Natural Dyes for Fabric

Natural Dyes for Fabric
Coloring textiles and artifacts has always been a cultural and artistic tradition dating back to times known to antiquity. Understanding the basics of natural dyes and how to get the color intensity onto the fabric chosen can be interesting and rewarding.

Since vegetables, fruits, flowers, coffee, tea and nuts are easily sourced, these are commonly used when attempting to individually produce an eco-friendly natural coloring dye potentially free of chemicals and unknown additives.

Some common plants that can be used to make natural color dyes:

Yellows – use onion skins or turmeric, sunflower petals, bay leaves, dandelion flowers, marigolds, celery leaves

Browns/tans - coffee grounds, tea, crushed walnut shells

Pinks – bougainvillea flowers, red roses, lavender buds, avocado skins

Blues/purples/reds – any kind of berry or red cabbage, hyacinth flowers, beets, daylily blooms, safflower

Greens – artichokes, stinging nettle

Golds - red clover leaves and Saint-John's-wort

Generally, fabric made from natural fibers that take up natural dyes with ease include those made of cotton, bamboo, hemp and linen (all plant based fibers), silk (customarily from silk worm cocoons), wools (animal based such as sheep, llamas, alpacas, mohair (from angora goats to name just a few), and rayon (made from the cellulose of wood pulp or cotton). Light-colored fabrics of course will take up natural dyes with the best color results.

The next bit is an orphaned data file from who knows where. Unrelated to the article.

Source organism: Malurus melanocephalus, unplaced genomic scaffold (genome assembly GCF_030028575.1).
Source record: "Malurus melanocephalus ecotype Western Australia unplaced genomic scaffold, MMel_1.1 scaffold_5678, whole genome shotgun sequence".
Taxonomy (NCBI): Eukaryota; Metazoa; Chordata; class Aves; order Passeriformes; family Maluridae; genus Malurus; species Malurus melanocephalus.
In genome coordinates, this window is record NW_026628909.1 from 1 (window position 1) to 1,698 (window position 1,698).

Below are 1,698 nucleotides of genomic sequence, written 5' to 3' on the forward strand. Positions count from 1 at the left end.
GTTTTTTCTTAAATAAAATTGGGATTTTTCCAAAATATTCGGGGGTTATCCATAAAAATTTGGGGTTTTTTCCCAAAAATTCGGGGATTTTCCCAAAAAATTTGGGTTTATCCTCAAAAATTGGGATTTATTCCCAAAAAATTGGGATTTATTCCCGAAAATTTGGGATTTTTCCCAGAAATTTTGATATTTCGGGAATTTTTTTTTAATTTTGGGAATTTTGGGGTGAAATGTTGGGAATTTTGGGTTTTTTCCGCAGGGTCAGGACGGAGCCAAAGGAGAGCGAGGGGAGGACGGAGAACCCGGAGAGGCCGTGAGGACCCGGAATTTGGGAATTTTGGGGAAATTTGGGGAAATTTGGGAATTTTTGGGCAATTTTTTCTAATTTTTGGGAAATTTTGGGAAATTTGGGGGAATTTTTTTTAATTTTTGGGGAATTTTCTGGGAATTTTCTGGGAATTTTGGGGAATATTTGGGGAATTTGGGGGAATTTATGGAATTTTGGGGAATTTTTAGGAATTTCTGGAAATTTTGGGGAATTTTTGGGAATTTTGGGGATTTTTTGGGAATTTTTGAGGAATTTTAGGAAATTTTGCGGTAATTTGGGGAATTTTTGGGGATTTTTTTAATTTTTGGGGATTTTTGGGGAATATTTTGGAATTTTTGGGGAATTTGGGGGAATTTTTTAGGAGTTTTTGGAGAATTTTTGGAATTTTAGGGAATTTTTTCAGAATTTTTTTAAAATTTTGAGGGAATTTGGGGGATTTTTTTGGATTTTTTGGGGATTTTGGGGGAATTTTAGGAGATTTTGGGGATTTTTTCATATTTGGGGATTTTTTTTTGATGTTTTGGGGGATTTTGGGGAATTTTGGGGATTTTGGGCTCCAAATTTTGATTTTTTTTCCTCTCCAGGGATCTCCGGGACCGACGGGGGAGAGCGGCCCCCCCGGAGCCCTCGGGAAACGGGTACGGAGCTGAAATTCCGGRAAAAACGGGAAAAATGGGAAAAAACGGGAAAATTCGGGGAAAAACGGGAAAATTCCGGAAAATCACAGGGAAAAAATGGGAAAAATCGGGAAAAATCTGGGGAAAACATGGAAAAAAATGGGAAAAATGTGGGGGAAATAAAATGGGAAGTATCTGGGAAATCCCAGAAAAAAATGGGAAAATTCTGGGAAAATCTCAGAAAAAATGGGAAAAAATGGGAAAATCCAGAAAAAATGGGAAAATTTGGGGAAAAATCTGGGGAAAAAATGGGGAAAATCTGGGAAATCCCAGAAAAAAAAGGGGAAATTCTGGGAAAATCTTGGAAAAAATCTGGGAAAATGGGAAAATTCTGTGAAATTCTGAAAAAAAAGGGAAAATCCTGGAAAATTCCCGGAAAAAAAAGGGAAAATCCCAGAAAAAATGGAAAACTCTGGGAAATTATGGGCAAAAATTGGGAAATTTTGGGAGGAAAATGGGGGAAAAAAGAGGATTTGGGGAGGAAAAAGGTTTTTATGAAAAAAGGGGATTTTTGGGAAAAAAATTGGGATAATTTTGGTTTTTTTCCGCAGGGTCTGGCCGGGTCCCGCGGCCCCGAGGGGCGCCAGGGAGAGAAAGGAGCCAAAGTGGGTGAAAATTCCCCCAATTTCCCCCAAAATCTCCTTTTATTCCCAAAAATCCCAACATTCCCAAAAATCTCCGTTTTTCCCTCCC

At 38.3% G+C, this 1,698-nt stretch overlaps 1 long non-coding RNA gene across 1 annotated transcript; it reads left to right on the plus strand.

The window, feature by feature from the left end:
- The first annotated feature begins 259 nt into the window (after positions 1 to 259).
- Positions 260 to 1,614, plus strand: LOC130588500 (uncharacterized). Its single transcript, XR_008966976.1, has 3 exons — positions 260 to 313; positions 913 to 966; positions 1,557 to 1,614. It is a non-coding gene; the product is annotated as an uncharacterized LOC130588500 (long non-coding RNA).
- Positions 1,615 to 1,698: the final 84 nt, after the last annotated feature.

To dye fabrics using natural plant-based products:

To begin, always use gloves to avoid skin contact, cut up plant material into small pieces and place in a pot with a gallon or more of water. Bring to a boil, simmer for about an hour. Strain out plant material and discard.

When using berries to dye the fabric, create a salt fixative. Use 1/2 cup salt for every one gallon of water. Submerge fabric and gently heat in the mixture to very hot for one at least one hour. Wring out gently.

When using plants to dye the fabric, create a vinegar fixative. Combine one part vinegar for every four parts water, then gently heat the fabric and mixture to very hot for at least one hour. Wring out gently.

Note: Fixatives are also called mordants and help to set the dye and enhance colors. Cream of tartar (keeps fabric supple) and food-grade alum (brightens) are also fixatives. Purchased commercially produced dyes already have a fixative component. Since naturally sourced foraged or purchased plants to produce dyes do not (except for a few like walnuts), it is recommended to use an appropriate fixative, so the dye combines well with the fabric and aids in preventing excessive color fading over many launderings. The type of fixative used will impact resultant colors.

Place wet fabric in dye bath. Simmer until darker than desired color is obtained as the color will become lighter when fabric has dried. For the darkest color possible, allow fabric to soak in the dye bath overnight. When done, rinse fabric separately in cold water and line or machine dry. Iron dry fabric if necessary to remove wrinkles and re-straighten fabric; proceed with chosen sewing project!

Be sure and use safety glasses, rubber gloves, cover clothes to avoid staining, use utensils and pots separate from cooking and eating kitchenware, and cover surfaces like countertops or tables with newspapers or old towels.

United States Department of Agriculture – Forest Service Native Plant Dyes

Sew happy, sew inspired.





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This content was written by Cheryl Ellex. If you wish to use this content in any manner, you need written permission. Contact Cheryl Ellex for details.